Yen Could Fall Further Despite Intervention, says Goldman Sachs

The yield curve control of the Bank Japan is weighing heavily on the yen that intervening in the market to buy the currency would have little impact, according to Goldman Sachs Group Inc. strategist Karen Reichgott Fishman as reported by Bloomberg.

Karen wrote in a note that, they find it hard to see intervention driving a sustained appreciation,” . She also added that rising U.S. yields should keep pushing the yen lower.

Still, Fishman sees a “high risk” of the Finance Ministry instructing the BOJ to go into the market to buy the yen if the depreciation continues.

So far, the government has limited itself to verbal warnings, with comments coming again on Thursday as the yen broke through 130 to dollar after the BOJ doubled down on its ultra-easy settings.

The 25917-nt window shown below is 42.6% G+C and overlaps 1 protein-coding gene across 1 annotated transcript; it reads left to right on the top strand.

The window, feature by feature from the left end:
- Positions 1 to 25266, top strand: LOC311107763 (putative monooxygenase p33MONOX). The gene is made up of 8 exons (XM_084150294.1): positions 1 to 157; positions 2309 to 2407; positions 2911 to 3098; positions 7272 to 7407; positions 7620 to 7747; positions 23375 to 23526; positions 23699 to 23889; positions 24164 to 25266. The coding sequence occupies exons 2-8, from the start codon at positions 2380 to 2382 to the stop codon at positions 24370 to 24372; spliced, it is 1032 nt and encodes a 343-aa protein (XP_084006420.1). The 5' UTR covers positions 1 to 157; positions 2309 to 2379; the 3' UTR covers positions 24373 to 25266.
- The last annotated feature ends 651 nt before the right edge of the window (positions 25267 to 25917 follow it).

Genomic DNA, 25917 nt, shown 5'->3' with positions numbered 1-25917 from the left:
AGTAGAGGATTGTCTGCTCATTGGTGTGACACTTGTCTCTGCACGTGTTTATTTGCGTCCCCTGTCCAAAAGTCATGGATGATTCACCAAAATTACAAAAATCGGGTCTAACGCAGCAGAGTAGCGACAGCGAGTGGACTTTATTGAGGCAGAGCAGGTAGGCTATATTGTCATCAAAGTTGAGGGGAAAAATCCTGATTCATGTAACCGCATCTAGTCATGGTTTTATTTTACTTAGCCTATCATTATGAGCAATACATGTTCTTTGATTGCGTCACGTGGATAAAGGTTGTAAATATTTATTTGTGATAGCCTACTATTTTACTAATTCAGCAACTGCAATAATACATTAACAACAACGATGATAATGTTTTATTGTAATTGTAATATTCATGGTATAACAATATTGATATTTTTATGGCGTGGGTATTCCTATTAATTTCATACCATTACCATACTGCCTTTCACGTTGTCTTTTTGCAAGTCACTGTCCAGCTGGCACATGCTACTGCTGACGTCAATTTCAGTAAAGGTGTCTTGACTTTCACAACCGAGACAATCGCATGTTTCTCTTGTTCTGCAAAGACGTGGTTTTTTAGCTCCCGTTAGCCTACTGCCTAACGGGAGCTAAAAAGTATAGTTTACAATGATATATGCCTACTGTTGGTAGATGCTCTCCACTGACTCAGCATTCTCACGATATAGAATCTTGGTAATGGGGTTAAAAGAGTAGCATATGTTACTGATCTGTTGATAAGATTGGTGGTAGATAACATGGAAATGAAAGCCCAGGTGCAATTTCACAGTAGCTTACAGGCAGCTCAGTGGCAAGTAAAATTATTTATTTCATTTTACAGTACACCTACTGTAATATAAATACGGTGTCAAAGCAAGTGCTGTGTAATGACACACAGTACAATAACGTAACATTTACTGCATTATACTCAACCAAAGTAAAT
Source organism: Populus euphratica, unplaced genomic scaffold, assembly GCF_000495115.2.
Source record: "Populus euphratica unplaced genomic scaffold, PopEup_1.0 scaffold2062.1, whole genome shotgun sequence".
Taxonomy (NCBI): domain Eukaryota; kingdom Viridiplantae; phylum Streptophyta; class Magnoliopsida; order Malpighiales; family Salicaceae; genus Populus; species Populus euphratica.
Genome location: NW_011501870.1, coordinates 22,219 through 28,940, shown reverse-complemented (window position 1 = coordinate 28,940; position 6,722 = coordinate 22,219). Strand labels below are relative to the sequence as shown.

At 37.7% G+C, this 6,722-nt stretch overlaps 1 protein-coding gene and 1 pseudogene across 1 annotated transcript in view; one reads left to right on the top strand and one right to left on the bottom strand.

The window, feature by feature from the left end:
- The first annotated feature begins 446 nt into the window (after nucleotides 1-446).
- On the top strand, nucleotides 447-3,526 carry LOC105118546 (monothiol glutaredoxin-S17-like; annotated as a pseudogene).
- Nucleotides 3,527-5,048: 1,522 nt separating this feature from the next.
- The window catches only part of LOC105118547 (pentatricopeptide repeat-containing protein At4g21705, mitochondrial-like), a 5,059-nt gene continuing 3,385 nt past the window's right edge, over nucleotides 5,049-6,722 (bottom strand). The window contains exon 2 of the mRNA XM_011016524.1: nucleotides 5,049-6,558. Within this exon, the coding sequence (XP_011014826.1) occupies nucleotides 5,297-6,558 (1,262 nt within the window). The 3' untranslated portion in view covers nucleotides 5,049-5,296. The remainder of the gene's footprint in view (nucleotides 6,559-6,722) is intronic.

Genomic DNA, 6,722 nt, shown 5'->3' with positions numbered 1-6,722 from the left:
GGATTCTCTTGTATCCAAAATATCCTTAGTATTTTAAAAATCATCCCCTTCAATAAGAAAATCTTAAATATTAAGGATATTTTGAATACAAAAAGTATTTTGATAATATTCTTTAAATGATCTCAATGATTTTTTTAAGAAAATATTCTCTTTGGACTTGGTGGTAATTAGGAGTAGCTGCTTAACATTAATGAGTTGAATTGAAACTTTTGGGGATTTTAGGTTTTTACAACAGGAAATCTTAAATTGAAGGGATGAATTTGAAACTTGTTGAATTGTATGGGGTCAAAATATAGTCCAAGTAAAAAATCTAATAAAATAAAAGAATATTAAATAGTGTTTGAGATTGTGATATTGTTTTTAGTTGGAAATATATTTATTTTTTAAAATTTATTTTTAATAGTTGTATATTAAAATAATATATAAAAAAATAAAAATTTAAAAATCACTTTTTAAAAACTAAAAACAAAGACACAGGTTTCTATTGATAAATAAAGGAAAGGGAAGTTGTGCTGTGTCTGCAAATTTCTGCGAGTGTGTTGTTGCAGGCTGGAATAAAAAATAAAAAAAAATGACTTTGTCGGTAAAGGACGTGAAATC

Meanwhile, an official from the Finance Ministry said recent moves warranted extreme concern and that appropriate actions would be taken if needed. The comments had minimal affect on the currency.

“The path of least resistance for USD/JPY is still higher for now — with 135 now looking inevitable,” Bipan Rai, head of foreign-exchange strategy for North America at Canadian Imperial Bank of Commerce, wrote in a note.

“Sure, they could intervene but it’s a waste of time and resources really,” he said.

It appreciated about 0.2% to 130.63 at 12:40 p.m. Tokyo time on Friday, after trading at the weakest since 2002 on Thursday.

The last time Japan intervened the yen’s movement was during the Asian financial crisis in 1998, at a time when the currency reached around 146 to the dollar..